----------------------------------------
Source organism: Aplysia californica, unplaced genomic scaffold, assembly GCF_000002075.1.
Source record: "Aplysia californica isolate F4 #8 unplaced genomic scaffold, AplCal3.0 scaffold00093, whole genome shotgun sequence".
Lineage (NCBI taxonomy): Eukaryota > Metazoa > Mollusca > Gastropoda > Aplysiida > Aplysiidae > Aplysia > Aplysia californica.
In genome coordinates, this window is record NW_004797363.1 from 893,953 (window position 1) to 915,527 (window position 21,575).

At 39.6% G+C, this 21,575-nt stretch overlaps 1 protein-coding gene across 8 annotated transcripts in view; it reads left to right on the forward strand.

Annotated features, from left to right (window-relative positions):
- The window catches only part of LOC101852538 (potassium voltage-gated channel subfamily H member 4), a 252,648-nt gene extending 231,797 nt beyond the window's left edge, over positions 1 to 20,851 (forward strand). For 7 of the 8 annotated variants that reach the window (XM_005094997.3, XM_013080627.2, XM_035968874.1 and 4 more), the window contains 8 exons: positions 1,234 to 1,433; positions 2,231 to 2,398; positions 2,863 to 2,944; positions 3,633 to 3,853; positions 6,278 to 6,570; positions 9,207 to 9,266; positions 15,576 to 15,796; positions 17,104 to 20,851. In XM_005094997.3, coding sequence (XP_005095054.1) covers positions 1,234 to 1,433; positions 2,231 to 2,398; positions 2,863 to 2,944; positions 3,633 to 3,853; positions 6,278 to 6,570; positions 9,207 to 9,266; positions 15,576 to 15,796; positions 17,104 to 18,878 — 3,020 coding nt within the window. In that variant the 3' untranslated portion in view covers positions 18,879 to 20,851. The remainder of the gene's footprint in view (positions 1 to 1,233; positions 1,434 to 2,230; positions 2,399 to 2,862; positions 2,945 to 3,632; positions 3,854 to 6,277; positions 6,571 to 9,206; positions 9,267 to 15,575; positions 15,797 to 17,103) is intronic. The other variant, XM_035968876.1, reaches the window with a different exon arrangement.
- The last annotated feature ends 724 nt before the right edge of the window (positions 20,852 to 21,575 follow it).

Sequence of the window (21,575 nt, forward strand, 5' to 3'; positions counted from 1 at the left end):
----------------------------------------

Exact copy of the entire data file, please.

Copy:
Source organism: Aplysia californica, unplaced genomic scaffold, assembly GCF_000002075.1.
Source record: "Aplysia californica isolate F4 #8 unplaced genomic scaffold, AplCal3.0 scaffold00093, whole genome shotgun sequence".
Lineage (NCBI taxonomy): Eukaryota > Metazoa > Mollusca > Gastropoda > Aplysiida > Aplysiidae > Aplysia > Aplysia californica.
In genome coordinates, this window is record NW_004797363.1 from 893,953 (window position 1) to 915,527 (window position 21,575).

At 39.6% G+C, this 21,575-nt stretch overlaps 1 protein-coding gene across 8 annotated transcripts in view; it reads left to right on the forward strand.

Annotated features, from left to right (window-relative positions):
- The window catches only part of LOC101852538 (potassium voltage-gated channel subfamily H member 4), a 252,648-nt gene extending 231,797 nt beyond the window's left edge, over positions 1 to 20,851 (forward strand). For 7 of the 8 annotated variants that reach the window (XM_005094997.3, XM_013080627.2, XM_035968874.1 and 4 more), the window contains 8 exons: positions 1,234 to 1,433; positions 2,231 to 2,398; positions 2,863 to 2,944; positions 3,633 to 3,853; positions 6,278 to 6,570; positions 9,207 to 9,266; positions 15,576 to 15,796; positions 17,104 to 20,851. In XM_005094997.3, coding sequence (XP_005095054.1) covers positions 1,234 to 1,433; positions 2,231 to 2,398; positions 2,863 to 2,944; positions 3,633 to 3,853; positions 6,278 to 6,570; positions 9,207 to 9,266; positions 15,576 to 15,796; positions 17,104 to 18,878 — 3,020 coding nt within the window. In that variant the 3' untranslated portion in view covers positions 18,879 to 20,851. The remainder of the gene's footprint in view (positions 1 to 1,233; positions 1,434 to 2,230; positions 2,399 to 2,862; positions 2,945 to 3,632; positions 3,854 to 6,277; positions 6,571 to 9,206; positions 9,267 to 15,575; positions 15,797 to 17,103) is intronic. The other variant, XM_035968876.1, reaches the window with a different exon arrangement.
- The last annotated feature ends 724 nt before the right edge of the window (positions 20,852 to 21,575 follow it).

Sequence of the window (21,575 nt, forward strand, 5' to 3'; positions counted from 1 at the left end):